Most important in the rapid growth of sedimentology was the first global Earth Science program, the Deep Sea Drilling Program (DSDP) and later the Ocean Drilling Program (ODP). The expertise of sedimentologists and of stratigraphers was of fundamental importance when the hypothesis of seafloor spreading was tested in the early years of DSDP. Of course, petroleum industry remained a key employer for geologists. However, sedimentologists rapidly extended their expertise into ocean and climate research, they made use of their process-oriented approach in the analysis of surface processes, in the evaluation of slope instabilities, of subaerial and subaquatic mass-flows and their environmental impact. Sedimentology experienced booming years between the 1970ties and the end of the 20th century. New branches, originally embedded in the discipline of sedimentology, like sedimentary geochemistry or biogeochemistry, developed into successful new subdisciplines. The investigation of sediments and sedimentary rocks was not a privilege of sedimentologists anymore. Engineers, geomorphologists, geochemists, geobiologists and others shared their interest in sediments with the sedimentologists. Today, Sedimentology is confronted with new competitors among geodisciplines. This is reflected in renaming of sedimentology as a discipline at many universities. Sedimentology evolved into “surface process studies”, “biogeochemistry” or “climate geology”. Did sedimentology, the grown-up child of petroleum industry,  pass its peak time at the end of the 20th century?

In the 21st century, the Age of Petroleum will be coming towards an end. Climate change is forcing us to move towards a net zero CO2 emission world. The International Energy Agency, for example, presents an energy transition road map with drastic and immediate reduction in oil, gas and coal exploration. The Paris agreement on limiting global warming preferably to 1.5 degrees Celsius, will have a major impact on fossil fuel industry.  Declining exploration activity will affect the job prospects for geologists. And what about Sedimentology, which for many observers outside the discipline remains closely linked with petroleum industry?  AAPG continues to be the influential mother organization of SEPM. This is not per se a problem. But, Sedimentology is confronted with an “image problem” when it is still seen as the child of an organization which continues to struggle with the undeniable scientific facts on CO2 and climate change. AAPG writes in its 2020 statement on climate change that “AAPG encourages its members, through their own research, to continue to develop their own understanding of climate science and policies that are outside the core competencies of the organization”.  This attitude – waste produced by burning of my product is not part of my core competence – is not acceptable anymore in the Anthropocene. Sedimentologists are asked, with their unique expertise, to pressure for fundamental change in organisations and industries still caught in the thinking of the 20th century.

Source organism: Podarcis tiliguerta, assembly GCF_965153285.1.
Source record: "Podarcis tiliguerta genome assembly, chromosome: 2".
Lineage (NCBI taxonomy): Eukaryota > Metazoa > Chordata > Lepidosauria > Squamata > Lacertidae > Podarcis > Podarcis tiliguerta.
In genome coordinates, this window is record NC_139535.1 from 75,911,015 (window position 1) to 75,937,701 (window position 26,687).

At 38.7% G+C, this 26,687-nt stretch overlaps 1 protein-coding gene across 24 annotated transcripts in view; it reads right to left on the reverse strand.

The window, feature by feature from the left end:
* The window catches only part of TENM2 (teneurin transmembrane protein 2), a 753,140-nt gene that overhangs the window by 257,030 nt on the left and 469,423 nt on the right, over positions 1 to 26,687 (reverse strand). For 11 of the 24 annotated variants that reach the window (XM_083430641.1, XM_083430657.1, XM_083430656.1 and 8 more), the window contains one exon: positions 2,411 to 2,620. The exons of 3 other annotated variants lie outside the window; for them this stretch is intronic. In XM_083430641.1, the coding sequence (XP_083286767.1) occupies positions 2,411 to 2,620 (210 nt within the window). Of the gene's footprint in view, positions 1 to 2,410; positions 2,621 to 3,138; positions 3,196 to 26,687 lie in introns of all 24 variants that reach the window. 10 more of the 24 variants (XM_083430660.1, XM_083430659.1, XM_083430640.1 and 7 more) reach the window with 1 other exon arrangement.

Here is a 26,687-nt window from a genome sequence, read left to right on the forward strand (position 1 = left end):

Sedimentology today is much more than a child of fossil fuel industry. The expertise of sedimentology as a truly interdisciplinary science will continue to be of value in the transition to a net zero CO2 world. Our expertise will be valuable in “green and sustainable mining”, in the search for “critical minerals” or in energy transformation industries (geothermal industry, CO2 sequestration and so on). And, the shrinking fossil fuel industry will still ask for the expertise of sedimentologists.  We all are in need of debates on the future of sedimentology in a sustainable society. EGU and SSP are offering a unique platform for these debates. Sedimentology has the potential to build bridges between physical, biological and chemical aspects of sediment formation, it will profit from a close partnership with paleontology, the science of history of life, as well as with stratigraphy, the science which brings earth’s climate history into our minds.

I am a sedimentologist, stratigrapher and isotope geochemist, therefore, my EGU home division is SSP. From 2015 to 2019, I was President of SSP. As a professor at ETH Zürich, I have been teaching sedimentology, climate history, and Geology of Switzerland until 2014. My research focus is in Mesozoic paleoceanography and paleoclimatology, in Earth Systems History and in the co-evolution of life and the physical environment. For many years I was actively involved in the Ocean Drilling Program.

Leave a Reply

Your email address will not be published. Required fields are marked *

You may use these HTML tags and attributes: <a href="" title=""> <abbr title=""> <acronym title=""> <b> <blockquote cite=""> <cite> <code> <del datetime=""> <em> <i> <q cite=""> <s> <strike> <strong>